Brushing and flossing become even more important when wearing braces to prevent plaque build-up, staining, and decay. Proper dental hygiene practices help remove food particles and keep bacteria growth in check. Special brushes reach under the wires and allow patients to dislodge food particles before they have a chance to build-up and turn into plaque.
This is not an emergency, but can be a little uncomfortable or embarrassing for the braces-wearing patient. It is easily fixed with a piece of dental floss. Try tying a small knot in the middle of the floss to help remove the food, or use an interproximal (“Christmas tree”) brush or toothpick to dislodge food caught between teeth and braces.
It is normal for a patient to have discomfort for a day or two after braces or retainers are adjusted, but it can make eating uncomfortable. This discomfort is both normal and temporary. Soft foods are encouraged and the patient can rinse the mouth with warm salt water for soft tissue irritation. Ibuprofen (Advil or Motrin) is recommended for mild tooth soreness.
Some patients are susceptible to episodes of mouth sores. While braces do not cause them, they may be precipitated or exacerbated by an irritation from braces. One or several areas of ulceration of the cheeks, lips or tongue may appear. This is not an emergency, but may be very uncomfortable for the patient. Prompt relief may be achieved by applying a small amount of topical anesthetic (such as Orabase or Ora-Gel) directly to the ulcerated surface using a cotton swab. Reapply as needed.
Sometimes new braces can be irritating to the mouth, especially when the patient is eating. A small amount of non-medicinal relief wax makes an excellent buffer between metal and mouth. Simply pinch off a small piece and roll it into a ball the size of a small pea. Flatten the ball and place it completely over the area of the braces causing irritation. The patient may then eat more comfortably. If the wax is accidentally ingested, it’s not a problem. The wax is harmless.
Occasionally, the end of a wire will work itself out of place and irritate the patient’s mouth. Use a Q-tip or pencil eraser to push the wire so that it is flat against the tooth. If the wire cannot be moved into a comfortable position, cover it with relief wax. Dr. Jones should be made aware of the problem.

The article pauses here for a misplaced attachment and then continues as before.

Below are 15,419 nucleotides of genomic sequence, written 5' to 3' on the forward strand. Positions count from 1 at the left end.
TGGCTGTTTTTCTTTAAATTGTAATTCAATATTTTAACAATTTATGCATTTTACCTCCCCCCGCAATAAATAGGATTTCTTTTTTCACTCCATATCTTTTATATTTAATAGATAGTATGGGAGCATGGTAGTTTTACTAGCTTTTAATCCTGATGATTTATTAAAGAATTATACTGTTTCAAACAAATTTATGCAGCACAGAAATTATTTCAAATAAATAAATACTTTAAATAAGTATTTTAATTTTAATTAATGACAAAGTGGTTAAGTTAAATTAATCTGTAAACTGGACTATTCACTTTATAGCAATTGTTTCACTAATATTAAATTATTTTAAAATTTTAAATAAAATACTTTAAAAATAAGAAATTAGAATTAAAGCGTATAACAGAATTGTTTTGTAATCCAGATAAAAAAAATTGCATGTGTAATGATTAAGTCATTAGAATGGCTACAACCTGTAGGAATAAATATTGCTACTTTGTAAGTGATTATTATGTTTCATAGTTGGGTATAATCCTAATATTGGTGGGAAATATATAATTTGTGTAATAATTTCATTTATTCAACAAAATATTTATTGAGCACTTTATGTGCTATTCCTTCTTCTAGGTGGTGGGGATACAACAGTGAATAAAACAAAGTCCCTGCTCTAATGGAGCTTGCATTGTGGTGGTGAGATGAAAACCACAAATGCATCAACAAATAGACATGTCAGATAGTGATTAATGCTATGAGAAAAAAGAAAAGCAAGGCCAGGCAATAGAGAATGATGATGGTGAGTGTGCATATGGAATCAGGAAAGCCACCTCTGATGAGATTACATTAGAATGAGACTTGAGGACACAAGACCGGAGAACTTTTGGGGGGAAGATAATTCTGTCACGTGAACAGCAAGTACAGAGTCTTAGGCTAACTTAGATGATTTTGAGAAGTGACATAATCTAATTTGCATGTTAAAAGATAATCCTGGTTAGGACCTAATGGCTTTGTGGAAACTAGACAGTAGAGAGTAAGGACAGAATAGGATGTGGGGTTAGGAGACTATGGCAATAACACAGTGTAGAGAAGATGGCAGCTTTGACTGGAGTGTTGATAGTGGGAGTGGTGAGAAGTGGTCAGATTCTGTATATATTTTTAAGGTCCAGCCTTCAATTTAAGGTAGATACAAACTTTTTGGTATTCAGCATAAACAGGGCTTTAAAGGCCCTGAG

In a situation where the wire is extremely bothersome and the patient will not be able to see the orthodontist anytime soon, you may, as a last resort, clip the wire.
Reduce the possibility of the patient swallowing the snipped piece of wire by using folded tissue or gauze around the area. Use a pair of sharp clippers and snip off the protruding wire. Relief wax may still be necessary to provide comfort to the irritated area.
If the braces have come loose in any way, contact Dr. Jones to determine the appropriate steps. If necessary an “SOS” appointment may be scheduled.
Brackets are the parts of braces attached to teeth with a special adhesive. They are generally positioned in the center of each tooth. The bracket can be knocked off if the patient has eaten one of those hard or crunchy foods orthodontic patients are instructed to avoid, or if the mouth is struck while at play. (Patients should wear a protective mouth guard while playing sports.)
If the bracket is off center, the adhesive may have failed. Call our office to determine the course of action.
If the loose bracket has rotated on the wire and is sticking out and the patient cannot immediately be taken to the orthodontist, you can do a temporary fix to alleviate discomfort and prevent further damage. But take care to prevent swallowing or other injury.
To put the bracket back in place, use sterile tweezers to slide the bracket along the wire until it is between two teeth. Rotate the bracket back to the proper position, then slide it back to the center of the tooth.
This is rare, but when it does happen, it can be fairly alarming to the patient. Encourage the patient to remain calm. If the patient is coughing excessively or having difficulty breathing, the piece could have been aspirated.
If you are able to see the piece, you may carefully attempt to remove it. But do not make the attempt if you could cause harm.
If appropriate under the circumstances, examine the patient’s braces for problems that may result from the missing piece, such as looseness or irritation, and treat as specified above.
If you are unable to see the piece and believe it may have been aspirated, notify us immediately.
Occasionally the aligners may crack. If this occurs, continue to wear the trays if not uncomfortable, and call the office to schedule a visit. Patients with attachments may have one or more come loose on occasion. While this is not an emergency, please call the office so Dr. Jones may check the appliance. If the aligners are rubbing, you can trim the edges with a small pair of scissors.
This website provides guidelines regarding dental and orthodontic emergencies. If you need to reach us after hours, you may call our Tallahassee office at 850-893-5177 and our answering machine will advise you of the appropriate number to call. Please have the name and phone number of your local pharmacy ready in case we need to call in any prescriptions.